No one expects to be involved in an accident. After you're in one, you're a frazzled mess, and it's easy to make a wrong move. An innocent mistake at a time like this can make a bad situation even worse, so it's important to know what actions to avoid. Here's our list of what not to do after you're involved in a crash.
It's a common misconception that you shouldn't move vehicles until after the police arrive. Unfortunately, leaving wrecked cars out in the middle of traffic in a busy intersection can back up traffic and may even cause another accident, according to Edmunds.com. If no one is injured and the cars can be moved, move them off to the side of the road until the police arrive on the scene. If the cars can't be moved, don't stay with your car. Get away from the road and to a safe spot, far from the traffic on the street. Leave your car's hazard lights on to help alert traffic to the situation.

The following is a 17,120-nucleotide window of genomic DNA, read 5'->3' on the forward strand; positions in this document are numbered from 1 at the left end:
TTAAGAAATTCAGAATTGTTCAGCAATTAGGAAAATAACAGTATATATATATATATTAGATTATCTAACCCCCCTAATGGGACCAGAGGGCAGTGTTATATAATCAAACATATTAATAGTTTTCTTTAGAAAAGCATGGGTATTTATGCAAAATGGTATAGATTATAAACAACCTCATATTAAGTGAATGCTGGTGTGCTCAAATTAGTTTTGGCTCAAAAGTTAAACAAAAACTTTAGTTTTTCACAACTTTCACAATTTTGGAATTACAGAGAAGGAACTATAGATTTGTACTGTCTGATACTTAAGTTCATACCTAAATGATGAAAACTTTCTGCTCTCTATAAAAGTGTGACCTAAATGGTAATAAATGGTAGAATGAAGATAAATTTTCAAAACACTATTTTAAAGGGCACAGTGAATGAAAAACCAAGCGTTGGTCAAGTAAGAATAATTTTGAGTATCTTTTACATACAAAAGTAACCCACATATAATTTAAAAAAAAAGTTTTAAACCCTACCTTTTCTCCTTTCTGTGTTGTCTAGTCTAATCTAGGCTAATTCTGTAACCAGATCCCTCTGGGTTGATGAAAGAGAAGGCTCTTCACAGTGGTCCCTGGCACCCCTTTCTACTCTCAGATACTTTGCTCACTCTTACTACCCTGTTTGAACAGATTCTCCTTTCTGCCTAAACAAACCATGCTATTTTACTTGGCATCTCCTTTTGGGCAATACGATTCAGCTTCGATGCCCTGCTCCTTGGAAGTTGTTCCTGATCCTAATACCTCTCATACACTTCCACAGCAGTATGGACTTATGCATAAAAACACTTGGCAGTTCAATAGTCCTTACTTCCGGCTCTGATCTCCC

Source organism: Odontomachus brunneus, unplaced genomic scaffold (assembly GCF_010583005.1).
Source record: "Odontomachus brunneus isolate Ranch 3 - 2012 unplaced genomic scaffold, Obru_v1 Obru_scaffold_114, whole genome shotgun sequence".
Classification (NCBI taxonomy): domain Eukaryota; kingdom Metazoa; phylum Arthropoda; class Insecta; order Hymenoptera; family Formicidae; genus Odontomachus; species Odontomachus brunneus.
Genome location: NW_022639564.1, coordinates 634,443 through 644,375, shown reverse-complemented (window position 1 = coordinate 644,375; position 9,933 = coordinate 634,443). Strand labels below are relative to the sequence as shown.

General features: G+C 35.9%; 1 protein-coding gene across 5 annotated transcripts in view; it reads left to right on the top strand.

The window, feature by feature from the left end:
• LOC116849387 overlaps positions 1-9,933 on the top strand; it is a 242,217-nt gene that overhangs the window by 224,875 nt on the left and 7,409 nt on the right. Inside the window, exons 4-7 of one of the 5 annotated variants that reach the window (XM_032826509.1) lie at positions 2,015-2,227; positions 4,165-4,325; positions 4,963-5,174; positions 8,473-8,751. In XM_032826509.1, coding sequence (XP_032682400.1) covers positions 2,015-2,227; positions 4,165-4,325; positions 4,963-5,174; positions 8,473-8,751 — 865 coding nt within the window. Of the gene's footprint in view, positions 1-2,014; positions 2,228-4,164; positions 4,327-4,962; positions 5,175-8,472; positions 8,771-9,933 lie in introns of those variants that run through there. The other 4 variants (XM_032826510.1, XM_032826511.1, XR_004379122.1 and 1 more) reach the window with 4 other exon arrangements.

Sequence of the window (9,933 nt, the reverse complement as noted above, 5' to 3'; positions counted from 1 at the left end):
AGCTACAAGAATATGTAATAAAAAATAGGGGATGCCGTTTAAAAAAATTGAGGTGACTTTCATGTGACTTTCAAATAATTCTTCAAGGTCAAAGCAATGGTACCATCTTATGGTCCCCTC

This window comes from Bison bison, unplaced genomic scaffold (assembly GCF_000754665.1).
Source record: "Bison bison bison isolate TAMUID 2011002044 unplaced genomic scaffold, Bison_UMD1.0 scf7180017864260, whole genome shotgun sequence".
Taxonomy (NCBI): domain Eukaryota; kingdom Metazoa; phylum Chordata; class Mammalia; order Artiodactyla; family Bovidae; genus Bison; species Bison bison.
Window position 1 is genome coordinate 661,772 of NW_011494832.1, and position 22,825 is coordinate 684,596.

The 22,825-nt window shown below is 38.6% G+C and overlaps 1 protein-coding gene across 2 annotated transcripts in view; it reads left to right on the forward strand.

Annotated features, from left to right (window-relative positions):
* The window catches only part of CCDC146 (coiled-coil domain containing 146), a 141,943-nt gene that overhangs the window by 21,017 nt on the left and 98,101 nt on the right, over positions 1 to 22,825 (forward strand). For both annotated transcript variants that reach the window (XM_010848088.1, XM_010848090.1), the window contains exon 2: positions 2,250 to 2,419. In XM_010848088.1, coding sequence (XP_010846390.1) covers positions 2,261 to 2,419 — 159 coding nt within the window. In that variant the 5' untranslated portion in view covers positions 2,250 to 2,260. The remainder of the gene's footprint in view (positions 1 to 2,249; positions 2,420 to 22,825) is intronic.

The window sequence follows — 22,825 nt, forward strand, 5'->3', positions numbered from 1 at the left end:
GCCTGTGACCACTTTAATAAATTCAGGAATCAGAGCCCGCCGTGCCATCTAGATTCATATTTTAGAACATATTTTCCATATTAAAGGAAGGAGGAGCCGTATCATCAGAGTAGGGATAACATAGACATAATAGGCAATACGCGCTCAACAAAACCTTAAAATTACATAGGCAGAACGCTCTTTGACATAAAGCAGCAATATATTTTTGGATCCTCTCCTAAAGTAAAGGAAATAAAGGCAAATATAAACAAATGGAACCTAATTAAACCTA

Thanks to smartphones, most of us walk around with handy cameras in our pockets every day. Before you move your car, take pictures. Photograph the placement of the cars involved in the wreck, as well as any damage to the vehicles involved.
For various reasons, other drivers may try to persuade you to exchange information without involving the police. According to Edmunds.com, some police departments may not respond to accidents that don't involve injuries, but it's still important to file police reports for insurance purposes.
If you think you did something wrong, instinct (and good manners) tells you to hop out of your car and start apologizing. But this isn't the right time to start accepting blame.
According to the United Services Automobile Association, "Don't admit fault. Even if you think you caused the accident, now's not the time to apologize. It could be used against you later, even if other circumstances come to light that show you weren't entirely to blame."
Pay attention to anything you put your name on. The police officers who arrive on the scene will need you to sign their reports, but don't sign anything other than that, advises State Farm.
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